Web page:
Originally born in Honolulu, Bradley found a vibrant Tiki spirit when he later moved to San Diego. “During that time in the ’70s and even early ’80s Tiki was still everywhere and pretty much the de facto style – in both cities. We had giant carved tikis in our backyard growing up, and every mall, restaurant, and public space had Polynesian carvings. Even Sea World and the San Diego Zoo were full of Tiki modern architecture. My parents loved to go out for drinks and dinners, and it seemed like every place we went, I would get served a Shirley Temple in a tiki mug. And what’s more, they all had exotic gardens to explore while my parents were having their boring adult conversations. And giant A-framed buildings lit with tiki torches. All of these things just evoke a time for me when the world was a safer, happier, and more naive (at least to me) place. I miss that. The Half Moon Inn and Humphrey’s are my favorite examples in San Diego, because of how intact they are, and just how exotic they seem, even today. It’s a fantasy come to life. I can’t believe that a place like that is even allowed to exist in today’s world, where generic cookie-cutter buildings are the norm, and design decisions are made strictly on the basis of keeping upkeep costs low.”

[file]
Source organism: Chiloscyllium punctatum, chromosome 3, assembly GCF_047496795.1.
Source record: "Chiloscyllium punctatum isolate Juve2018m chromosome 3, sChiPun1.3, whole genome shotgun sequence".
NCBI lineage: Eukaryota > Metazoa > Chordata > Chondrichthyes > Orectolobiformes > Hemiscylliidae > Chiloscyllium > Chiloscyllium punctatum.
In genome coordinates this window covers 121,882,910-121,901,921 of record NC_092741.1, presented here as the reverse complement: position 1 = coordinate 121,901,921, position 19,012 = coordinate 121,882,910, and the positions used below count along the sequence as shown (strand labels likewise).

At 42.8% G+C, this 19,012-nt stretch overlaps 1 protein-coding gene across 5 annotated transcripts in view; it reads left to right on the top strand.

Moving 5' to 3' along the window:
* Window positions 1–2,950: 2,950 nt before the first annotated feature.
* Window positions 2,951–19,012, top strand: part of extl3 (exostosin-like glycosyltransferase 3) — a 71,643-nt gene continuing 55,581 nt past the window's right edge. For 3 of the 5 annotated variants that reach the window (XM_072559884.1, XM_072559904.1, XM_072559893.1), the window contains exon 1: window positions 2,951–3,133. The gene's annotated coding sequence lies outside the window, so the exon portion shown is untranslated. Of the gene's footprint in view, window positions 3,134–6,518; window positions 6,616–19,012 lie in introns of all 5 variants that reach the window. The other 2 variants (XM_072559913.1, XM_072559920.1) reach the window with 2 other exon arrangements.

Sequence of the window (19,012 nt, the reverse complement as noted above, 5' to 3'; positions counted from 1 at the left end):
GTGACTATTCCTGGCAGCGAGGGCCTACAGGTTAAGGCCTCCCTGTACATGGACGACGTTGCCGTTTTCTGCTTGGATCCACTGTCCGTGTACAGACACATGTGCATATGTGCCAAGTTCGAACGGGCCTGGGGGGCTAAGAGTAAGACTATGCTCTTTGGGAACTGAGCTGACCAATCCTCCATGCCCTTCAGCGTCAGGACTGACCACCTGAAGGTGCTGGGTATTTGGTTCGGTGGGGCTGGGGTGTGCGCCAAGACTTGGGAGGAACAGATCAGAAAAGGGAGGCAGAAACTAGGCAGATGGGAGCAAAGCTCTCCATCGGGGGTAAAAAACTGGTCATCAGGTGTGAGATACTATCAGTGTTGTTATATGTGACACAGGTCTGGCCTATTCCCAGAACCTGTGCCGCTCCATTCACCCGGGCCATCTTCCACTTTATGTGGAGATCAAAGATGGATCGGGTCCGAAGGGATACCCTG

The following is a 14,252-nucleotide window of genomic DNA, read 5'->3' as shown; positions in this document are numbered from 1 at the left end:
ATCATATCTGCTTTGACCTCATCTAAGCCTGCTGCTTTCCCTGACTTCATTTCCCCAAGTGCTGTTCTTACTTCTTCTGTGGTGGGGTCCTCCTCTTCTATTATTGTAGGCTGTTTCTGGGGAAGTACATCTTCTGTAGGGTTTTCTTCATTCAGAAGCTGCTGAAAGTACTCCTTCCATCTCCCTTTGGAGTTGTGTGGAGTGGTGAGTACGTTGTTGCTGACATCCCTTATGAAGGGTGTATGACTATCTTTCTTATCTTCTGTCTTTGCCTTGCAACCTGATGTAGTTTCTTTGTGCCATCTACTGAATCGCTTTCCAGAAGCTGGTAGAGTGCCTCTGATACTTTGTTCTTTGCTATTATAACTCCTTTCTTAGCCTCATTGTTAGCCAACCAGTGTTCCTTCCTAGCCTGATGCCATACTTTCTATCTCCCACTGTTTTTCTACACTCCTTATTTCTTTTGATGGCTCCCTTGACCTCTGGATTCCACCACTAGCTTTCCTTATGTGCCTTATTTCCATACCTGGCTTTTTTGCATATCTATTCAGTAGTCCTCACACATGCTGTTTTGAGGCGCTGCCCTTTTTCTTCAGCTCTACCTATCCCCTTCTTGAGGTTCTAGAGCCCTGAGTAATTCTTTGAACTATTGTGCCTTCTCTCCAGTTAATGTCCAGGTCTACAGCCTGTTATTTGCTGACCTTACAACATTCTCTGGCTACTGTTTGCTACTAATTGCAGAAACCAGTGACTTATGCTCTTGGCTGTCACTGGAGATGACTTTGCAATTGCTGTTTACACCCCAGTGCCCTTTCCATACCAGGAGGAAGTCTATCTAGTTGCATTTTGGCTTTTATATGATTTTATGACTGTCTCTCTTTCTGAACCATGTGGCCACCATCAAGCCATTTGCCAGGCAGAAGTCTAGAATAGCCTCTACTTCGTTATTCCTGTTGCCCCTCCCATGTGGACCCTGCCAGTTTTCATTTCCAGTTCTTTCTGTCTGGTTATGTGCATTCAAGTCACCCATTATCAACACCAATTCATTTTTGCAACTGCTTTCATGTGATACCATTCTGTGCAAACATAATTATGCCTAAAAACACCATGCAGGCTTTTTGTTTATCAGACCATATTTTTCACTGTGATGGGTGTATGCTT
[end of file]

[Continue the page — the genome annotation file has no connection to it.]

Heather David is a cultural historian and author from the Bay Area. She shares Darren Bradley’s enthusiasm: “Darren and I will be leading a visual road trip from Northern California to Southern California with stops at post-war Polynesian-themed bars, restaurants, apartment buildings, housing complexes, motels, hotels, bowling alleys, and liquor stores. Darren and I have a shared enthusiasm for modern architecture and Tiki popular culture. CaliTiki is the best of both worlds. Recently, we collaborated on an article called ‘ALOHA – Welcome to San Diego’ for the Society for Commercial Archeology. San Diego – and more specifically, Shelter Island – had [and still has], arguably, the highest concentration of this type of architecture in the United States. A reasonable case could be made for it being a registered historic district. Modern Tiki architecture represents a unique period in U.S. history, a time of great optimism… the end of a war, and a celebration of a future with [seemingly] endless possibilities. The exotic and the unusual was accessible to the masses – a tropical getaway just down the street (or at your doorstep!). We’d like to continue the celebration.”